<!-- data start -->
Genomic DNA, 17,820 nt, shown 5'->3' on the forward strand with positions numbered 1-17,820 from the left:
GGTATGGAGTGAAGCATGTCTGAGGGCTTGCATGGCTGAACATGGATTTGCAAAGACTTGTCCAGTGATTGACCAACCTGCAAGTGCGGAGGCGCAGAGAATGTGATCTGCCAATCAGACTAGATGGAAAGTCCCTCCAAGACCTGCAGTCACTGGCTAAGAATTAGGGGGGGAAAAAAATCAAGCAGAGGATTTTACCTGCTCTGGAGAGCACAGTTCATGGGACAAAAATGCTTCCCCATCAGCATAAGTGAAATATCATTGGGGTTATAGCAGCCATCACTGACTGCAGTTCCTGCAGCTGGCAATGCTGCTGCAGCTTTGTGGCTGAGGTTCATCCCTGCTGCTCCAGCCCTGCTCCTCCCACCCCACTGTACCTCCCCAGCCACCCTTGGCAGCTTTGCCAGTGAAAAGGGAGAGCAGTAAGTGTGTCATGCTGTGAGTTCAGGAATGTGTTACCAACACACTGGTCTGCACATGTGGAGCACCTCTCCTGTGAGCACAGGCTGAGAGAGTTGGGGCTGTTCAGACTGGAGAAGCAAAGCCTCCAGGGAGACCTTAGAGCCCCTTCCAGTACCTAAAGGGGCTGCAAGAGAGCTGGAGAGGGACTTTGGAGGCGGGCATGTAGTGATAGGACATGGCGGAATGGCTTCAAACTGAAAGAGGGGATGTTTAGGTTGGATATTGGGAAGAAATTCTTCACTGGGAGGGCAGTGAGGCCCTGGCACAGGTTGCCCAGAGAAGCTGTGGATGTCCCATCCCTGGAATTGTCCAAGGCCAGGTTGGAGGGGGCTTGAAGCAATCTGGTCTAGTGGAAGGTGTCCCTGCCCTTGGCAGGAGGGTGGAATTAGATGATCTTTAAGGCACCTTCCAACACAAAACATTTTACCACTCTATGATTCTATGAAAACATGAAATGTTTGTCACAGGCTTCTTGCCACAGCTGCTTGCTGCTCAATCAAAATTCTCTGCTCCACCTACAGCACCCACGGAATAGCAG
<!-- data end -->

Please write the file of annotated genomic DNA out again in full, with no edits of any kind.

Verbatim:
Genomic DNA, 17,820 nt, shown 5'->3' on the forward strand with positions numbered 1-17,820 from the left:
GGTATGGAGTGAAGCATGTCTGAGGGCTTGCATGGCTGAACATGGATTTGCAAAGACTTGTCCAGTGATTGACCAACCTGCAAGTGCGGAGGCGCAGAGAATGTGATCTGCCAATCAGACTAGATGGAAAGTCCCTCCAAGACCTGCAGTCACTGGCTAAGAATTAGGGGGGGAAAAAAATCAAGCAGAGGATTTTACCTGCTCTGGAGAGCACAGTTCATGGGACAAAAATGCTTCCCCATCAGCATAAGTGAAATATCATTGGGGTTATAGCAGCCATCACTGACTGCAGTTCCTGCAGCTGGCAATGCTGCTGCAGCTTTGTGGCTGAGGTTCATCCCTGCTGCTCCAGCCCTGCTCCTCCCACCCCACTGTACCTCCCCAGCCACCCTTGGCAGCTTTGCCAGTGAAAAGGGAGAGCAGTAAGTGTGTCATGCTGTGAGTTCAGGAATGTGTTACCAACACACTGGTCTGCACATGTGGAGCACCTCTCCTGTGAGCACAGGCTGAGAGAGTTGGGGCTGTTCAGACTGGAGAAGCAAAGCCTCCAGGGAGACCTTAGAGCCCCTTCCAGTACCTAAAGGGGCTGCAAGAGAGCTGGAGAGGGACTTTGGAGGCGGGCATGTAGTGATAGGACATGGCGGAATGGCTTCAAACTGAAAGAGGGGATGTTTAGGTTGGATATTGGGAAGAAATTCTTCACTGGGAGGGCAGTGAGGCCCTGGCACAGGTTGCCCAGAGAAGCTGTGGATGTCCCATCCCTGGAATTGTCCAAGGCCAGGTTGGAGGGGGCTTGAAGCAATCTGGTCTAGTGGAAGGTGTCCCTGCCCTTGGCAGGAGGGTGGAATTAGATGATCTTTAAGGCACCTTCCAACACAAAACATTTTACCACTCTATGATTCTATGAAAACATGAAATGTTTGTCACAGGCTTCTTGCCACAGCTGCTTGCTGCTCAATCAAAATTCTCTGCTCCACCTACAGCACCCACGGAATAGCAG